Choose your challenge:
Tricky - Write an acrostic poem about the summer. I have included a word mat to help to get you started.
Trickier - Create an acrostic poem about something that you like.
Trickiest - Create an acrostic poem which includes rhyme. Think about the rhythm and flow of the poem by reading it aloud. Use the BBC link below to help you with this.
Acrostics are a fun poetic form that anyone can write. They have just a few simple rules, and this lesson will teach you how to create acrostic poems of your own.
To begin with, an acrostic is a poem in which the first letters of each line spell out a word or phrase. The word or phrase can be a name, a thing, or whatever you like. When children write acrostics, they will often use their own first name, or sometimes the first name of a friend.
Usually, the first letter of each line is capitalized. This makes it easier to see the word spelled out vertically down the page.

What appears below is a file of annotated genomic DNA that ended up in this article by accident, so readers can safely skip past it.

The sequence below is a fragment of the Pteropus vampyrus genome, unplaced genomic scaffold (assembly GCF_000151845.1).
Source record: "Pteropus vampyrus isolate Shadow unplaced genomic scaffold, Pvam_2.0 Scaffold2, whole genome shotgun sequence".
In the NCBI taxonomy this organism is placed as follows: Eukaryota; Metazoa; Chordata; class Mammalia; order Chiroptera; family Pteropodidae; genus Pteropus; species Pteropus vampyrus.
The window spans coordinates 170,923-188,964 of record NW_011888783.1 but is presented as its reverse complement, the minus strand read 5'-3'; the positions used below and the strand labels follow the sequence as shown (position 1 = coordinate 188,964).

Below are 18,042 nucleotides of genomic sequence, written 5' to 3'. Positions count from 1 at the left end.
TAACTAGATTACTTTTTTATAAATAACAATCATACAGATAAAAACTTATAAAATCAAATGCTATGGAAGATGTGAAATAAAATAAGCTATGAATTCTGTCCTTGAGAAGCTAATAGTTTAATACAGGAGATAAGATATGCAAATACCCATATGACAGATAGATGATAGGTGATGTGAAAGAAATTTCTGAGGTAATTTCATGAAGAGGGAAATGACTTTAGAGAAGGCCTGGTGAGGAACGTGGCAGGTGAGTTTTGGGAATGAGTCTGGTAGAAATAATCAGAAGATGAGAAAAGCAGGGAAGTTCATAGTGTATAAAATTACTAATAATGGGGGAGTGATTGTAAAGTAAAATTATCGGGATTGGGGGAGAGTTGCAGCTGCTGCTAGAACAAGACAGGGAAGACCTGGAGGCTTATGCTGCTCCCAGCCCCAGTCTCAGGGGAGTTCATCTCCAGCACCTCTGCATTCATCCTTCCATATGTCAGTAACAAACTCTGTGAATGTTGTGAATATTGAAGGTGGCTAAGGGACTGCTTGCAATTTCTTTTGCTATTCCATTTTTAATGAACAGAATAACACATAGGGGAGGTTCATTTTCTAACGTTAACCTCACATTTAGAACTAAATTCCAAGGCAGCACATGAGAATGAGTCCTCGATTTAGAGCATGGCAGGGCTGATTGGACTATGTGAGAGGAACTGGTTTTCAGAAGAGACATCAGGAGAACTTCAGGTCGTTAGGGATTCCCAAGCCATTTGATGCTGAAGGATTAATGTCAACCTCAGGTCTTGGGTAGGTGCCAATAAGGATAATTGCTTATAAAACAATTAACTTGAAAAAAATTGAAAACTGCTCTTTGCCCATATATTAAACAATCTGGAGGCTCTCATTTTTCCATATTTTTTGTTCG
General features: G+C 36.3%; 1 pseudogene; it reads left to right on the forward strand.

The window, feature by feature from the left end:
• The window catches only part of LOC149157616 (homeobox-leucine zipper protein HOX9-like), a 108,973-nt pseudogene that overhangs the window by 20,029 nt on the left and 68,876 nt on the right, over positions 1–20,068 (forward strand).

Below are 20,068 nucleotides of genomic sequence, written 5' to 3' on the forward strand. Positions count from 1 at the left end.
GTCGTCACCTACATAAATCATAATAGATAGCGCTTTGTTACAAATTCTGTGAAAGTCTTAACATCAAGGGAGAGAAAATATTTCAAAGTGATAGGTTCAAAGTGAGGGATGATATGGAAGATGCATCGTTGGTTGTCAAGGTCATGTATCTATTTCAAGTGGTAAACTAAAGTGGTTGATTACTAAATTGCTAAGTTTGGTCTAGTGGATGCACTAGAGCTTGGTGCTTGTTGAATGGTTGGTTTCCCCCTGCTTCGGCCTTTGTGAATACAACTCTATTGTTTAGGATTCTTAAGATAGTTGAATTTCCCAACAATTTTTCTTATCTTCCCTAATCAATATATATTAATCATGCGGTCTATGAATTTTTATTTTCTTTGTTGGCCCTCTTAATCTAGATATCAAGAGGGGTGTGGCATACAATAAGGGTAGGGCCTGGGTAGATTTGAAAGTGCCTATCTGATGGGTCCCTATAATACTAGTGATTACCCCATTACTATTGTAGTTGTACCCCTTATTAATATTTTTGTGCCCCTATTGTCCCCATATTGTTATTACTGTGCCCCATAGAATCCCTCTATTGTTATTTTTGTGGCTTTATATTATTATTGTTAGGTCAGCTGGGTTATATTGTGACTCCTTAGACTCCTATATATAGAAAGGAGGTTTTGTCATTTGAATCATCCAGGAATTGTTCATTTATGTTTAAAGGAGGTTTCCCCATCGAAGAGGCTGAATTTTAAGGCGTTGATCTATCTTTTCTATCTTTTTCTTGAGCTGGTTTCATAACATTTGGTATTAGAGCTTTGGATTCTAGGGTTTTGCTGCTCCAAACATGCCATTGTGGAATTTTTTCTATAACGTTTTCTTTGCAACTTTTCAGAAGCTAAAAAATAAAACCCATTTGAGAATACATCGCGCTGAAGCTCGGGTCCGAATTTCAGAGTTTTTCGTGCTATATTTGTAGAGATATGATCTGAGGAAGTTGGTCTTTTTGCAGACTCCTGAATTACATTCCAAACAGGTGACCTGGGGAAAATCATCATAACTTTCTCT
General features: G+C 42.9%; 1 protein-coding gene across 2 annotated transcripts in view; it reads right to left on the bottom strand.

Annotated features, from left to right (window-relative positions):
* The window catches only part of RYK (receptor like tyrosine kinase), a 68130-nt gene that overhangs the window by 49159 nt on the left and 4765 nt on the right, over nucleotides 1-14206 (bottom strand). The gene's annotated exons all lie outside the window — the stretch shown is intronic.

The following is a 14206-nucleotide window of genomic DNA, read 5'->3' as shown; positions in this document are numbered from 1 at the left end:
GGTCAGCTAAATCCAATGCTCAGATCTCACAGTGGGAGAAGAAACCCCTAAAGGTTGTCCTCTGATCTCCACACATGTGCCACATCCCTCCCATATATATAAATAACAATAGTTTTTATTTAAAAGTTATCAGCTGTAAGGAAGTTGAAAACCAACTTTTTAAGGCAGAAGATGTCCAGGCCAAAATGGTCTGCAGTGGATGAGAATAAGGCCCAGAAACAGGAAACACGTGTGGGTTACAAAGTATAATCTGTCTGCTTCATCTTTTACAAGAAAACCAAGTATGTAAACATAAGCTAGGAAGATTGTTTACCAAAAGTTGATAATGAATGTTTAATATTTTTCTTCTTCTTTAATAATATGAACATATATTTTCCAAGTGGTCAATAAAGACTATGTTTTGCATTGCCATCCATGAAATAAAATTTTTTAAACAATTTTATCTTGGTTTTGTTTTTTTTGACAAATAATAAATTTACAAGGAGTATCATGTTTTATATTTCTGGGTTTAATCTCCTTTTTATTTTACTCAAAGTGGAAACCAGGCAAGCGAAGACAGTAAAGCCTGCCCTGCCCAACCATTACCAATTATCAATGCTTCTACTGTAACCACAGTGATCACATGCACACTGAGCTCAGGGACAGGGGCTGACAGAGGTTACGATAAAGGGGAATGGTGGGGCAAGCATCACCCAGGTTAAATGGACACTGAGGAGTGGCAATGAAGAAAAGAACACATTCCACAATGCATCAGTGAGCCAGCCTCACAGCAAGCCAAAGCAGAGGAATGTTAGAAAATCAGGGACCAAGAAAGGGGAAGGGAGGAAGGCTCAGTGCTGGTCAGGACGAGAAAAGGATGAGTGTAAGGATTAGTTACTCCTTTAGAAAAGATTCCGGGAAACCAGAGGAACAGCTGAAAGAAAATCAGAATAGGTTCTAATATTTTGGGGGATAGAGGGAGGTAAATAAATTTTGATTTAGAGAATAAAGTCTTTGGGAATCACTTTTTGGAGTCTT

Acrostics are easy to write because they don’t need to rhyme, and you don’t need to worry about the rhythm of the lines. Each line can be as long or as short as you want it to be.
To create an acrostic, follow these five easy steps:
Now let me show you how to follow these steps.
The first step is to decide what you would like to write an acrostic poem about. This could be about the summer, a place you enjoy or maybe a hobby that you have.
For example, I especially like ice cream, so I decided to write an acrostic about ice cream. Begin by writing the word “ICE CREAM” down the page like this:
Next, you want to say something about ice cream in each line. A good way to do this is to “brainstorm” lots of ideas. I wrote down a list of all the ice cream flavors I could think of, including chocolate chip, strawberry, rocky road, and others. Then I put them in a list wherever they would fit, like this:
Cookies & Cream
You’ll notice that I didn’t fill in all of the lines. That’s because I couldn’t think of a flavor that started with “I” and I could only think of one flavor that started with “E.” Also, I thought I would do something different with the last line, to make it an ending for the poem, rather than just another flavor.
Finally, I filled in the missing lines, like this:
I love every flavour
Cookies & Cream
Even Strawberry and